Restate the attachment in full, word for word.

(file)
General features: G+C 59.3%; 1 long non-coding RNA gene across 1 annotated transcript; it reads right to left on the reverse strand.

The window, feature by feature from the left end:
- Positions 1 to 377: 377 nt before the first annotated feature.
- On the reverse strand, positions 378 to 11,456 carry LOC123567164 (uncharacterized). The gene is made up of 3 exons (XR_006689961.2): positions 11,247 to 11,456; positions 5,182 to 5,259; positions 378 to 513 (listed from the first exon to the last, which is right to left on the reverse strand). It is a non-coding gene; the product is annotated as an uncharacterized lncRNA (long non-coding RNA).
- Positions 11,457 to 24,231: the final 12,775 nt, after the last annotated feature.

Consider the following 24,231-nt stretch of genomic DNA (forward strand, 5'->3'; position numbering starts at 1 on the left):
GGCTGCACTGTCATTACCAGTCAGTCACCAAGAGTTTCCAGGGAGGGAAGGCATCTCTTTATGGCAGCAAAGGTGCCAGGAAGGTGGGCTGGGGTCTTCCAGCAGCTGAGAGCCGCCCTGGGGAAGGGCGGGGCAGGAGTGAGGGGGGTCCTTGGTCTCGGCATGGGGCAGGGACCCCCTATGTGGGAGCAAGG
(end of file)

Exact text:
General features: G+C 59.3%; 1 long non-coding RNA gene across 1 annotated transcript; it reads right to left on the reverse strand.

The window, feature by feature from the left end:
- Positions 1 to 377: 377 nt before the first annotated feature.
- On the reverse strand, positions 378 to 11,456 carry LOC123567164 (uncharacterized). The gene is made up of 3 exons (XR_006689961.2): positions 11,247 to 11,456; positions 5,182 to 5,259; positions 378 to 513 (listed from the first exon to the last, which is right to left on the reverse strand). It is a non-coding gene; the product is annotated as an uncharacterized lncRNA (long non-coding RNA).
- Positions 11,457 to 24,231: the final 12,775 nt, after the last annotated feature.

Consider the following 24,231-nt stretch of genomic DNA (forward strand, 5'->3'; position numbering starts at 1 on the left):
GGCTGCACTGTCATTACCAGTCAGTCACCAAGAGTTTCCAGGGAGGGAAGGCATCTCTTTATGGCAGCAAAGGTGCCAGGAAGGTGGGCTGGGGTCTTCCAGCAGCTGAGAGCCGCCCTGGGGAAGGGCGGGGCAGGAGTGAGGGGGGTCCTTGGTCTCGGCATGGGGCAGGGACCCCCTATGTGGGAGCAAGG